EUROPE – Investment funds in Europe are having a boom year, with the total inflows by end of May of €151bn already ahead of the total invested in all of 2004 of €133bn, according to latest figures from Feri Fund Market Information in London.

Despite these inflows, European investors still appear to be in defensive mode, Feri FMi states, as 72% of the €151bn invested so far has been into bond and money market funds, which have taken in respectively €61bn, up from €16.2bn in same period of 2004, and €47.9bn, up from €23bn, to end-May.

German investors were been responsible for 15% of bond fund sales so far this year, with Italy and Spain being strong players since February. French investors allocated €39bn to money market funds, accounting for over a quarter of the European total.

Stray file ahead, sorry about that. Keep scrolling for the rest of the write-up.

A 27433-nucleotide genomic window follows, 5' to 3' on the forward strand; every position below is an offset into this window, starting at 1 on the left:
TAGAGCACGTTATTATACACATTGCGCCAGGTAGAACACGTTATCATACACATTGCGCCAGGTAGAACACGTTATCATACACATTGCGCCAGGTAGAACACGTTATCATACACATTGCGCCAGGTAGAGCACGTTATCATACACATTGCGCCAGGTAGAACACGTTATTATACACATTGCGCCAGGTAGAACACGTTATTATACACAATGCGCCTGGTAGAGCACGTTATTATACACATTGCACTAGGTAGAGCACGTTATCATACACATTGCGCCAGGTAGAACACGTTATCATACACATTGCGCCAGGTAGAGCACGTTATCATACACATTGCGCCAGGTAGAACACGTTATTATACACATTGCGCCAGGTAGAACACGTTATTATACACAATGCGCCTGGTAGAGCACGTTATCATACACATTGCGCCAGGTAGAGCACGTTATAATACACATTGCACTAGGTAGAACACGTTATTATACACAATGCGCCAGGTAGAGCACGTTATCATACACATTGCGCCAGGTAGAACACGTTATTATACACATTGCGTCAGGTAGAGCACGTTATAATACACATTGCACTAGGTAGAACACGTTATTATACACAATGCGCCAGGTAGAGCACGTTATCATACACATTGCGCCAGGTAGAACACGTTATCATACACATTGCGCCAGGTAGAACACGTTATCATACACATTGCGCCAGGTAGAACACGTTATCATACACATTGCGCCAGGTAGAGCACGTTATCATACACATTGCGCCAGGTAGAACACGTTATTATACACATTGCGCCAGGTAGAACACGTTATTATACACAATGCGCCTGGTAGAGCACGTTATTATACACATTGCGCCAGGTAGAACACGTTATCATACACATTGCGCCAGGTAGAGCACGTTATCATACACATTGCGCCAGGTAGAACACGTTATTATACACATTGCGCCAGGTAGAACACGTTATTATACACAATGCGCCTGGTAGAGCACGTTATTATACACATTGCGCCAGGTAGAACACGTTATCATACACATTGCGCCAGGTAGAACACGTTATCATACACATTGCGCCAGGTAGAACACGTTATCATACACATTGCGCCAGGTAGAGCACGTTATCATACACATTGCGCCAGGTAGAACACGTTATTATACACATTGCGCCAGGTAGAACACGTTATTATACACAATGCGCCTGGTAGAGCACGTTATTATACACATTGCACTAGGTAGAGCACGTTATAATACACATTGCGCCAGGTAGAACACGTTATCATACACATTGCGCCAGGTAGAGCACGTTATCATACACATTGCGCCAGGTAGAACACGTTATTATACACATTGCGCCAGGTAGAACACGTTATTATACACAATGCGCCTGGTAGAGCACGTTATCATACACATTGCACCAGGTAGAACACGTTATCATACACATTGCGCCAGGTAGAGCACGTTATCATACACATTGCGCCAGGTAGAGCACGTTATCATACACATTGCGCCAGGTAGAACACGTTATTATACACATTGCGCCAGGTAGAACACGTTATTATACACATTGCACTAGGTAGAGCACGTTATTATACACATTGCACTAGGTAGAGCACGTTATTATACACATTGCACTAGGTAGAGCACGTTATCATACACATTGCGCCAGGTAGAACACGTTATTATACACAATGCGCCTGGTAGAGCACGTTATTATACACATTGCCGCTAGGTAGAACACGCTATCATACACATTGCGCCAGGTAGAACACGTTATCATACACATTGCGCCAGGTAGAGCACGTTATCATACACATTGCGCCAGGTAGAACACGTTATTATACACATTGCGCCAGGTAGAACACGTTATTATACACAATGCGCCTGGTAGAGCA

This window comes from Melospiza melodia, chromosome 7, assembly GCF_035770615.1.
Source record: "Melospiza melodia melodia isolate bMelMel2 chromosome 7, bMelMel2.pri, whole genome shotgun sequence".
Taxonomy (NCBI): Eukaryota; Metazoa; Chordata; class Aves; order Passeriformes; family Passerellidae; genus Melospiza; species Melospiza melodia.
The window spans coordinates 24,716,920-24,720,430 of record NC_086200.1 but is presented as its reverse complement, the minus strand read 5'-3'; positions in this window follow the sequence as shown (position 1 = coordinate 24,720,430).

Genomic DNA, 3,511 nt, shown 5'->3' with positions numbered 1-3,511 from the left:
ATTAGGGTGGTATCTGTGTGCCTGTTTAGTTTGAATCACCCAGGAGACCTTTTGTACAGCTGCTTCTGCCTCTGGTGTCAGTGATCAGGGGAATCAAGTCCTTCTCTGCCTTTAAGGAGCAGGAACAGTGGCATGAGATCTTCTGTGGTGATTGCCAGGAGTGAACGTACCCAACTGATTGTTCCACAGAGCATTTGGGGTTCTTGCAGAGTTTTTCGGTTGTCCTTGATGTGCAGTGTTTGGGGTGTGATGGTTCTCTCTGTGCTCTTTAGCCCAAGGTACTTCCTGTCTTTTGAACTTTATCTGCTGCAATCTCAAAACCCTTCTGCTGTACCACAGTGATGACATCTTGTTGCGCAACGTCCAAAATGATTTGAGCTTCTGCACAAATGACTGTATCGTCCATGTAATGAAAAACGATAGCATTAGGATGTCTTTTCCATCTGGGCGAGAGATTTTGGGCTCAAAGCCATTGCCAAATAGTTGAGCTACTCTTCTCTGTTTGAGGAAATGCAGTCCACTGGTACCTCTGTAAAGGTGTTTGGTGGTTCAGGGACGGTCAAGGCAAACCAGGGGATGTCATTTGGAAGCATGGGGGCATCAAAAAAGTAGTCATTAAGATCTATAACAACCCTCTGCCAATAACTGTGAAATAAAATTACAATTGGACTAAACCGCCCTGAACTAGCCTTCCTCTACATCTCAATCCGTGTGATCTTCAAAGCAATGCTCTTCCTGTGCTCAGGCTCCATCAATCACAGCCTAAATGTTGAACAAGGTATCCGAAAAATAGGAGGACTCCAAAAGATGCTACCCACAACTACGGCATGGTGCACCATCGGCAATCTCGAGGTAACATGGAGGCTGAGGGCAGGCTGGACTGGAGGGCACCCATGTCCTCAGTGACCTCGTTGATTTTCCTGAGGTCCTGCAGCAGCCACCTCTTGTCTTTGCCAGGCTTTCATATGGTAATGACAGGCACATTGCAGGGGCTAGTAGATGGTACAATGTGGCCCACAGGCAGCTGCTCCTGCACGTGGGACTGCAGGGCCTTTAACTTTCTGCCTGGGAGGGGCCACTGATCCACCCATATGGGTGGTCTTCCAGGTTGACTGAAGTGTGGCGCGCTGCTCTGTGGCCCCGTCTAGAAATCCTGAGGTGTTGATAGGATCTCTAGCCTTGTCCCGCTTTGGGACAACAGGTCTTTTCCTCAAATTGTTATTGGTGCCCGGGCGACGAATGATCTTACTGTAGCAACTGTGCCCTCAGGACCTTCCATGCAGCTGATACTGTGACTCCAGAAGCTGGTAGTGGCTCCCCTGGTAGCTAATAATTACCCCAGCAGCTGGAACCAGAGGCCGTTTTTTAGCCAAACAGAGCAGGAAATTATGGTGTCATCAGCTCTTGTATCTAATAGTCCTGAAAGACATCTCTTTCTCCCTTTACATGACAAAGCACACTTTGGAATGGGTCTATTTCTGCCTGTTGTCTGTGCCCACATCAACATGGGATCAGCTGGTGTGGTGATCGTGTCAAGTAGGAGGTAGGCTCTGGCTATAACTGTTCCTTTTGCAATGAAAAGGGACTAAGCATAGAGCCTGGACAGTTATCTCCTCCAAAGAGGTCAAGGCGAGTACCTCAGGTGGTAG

Equity funds, which took in €31.5bn last year, only saw a €21bn inflow in the period this year. Feri FMI reckons that German and Italian investors are using recovery in the equity markets as the opportunity to cash out. By contrast, the French were net equity investors, putting some €1.4bn into equities in May alone, though 97% of this was in exchange traded funds (EFTs) or index tracker funds.

Balanced funds are doing well this year with investments of €3.7bn in the first five months, up from €1.3bn in the same period last year, while for property funds it was the reverse as they saw an outflow of €804m compared with an intake of €2.5bn.

With stock markets continuing to perform well this year, Feri FMI said it believes that equity fund sales should increase in the third quarter, particularly ETFs and indexed funds.

Diana Mackay, managing director of Feri FMI said: “Even when European investors are buying equity funds, they are doing so defensively.”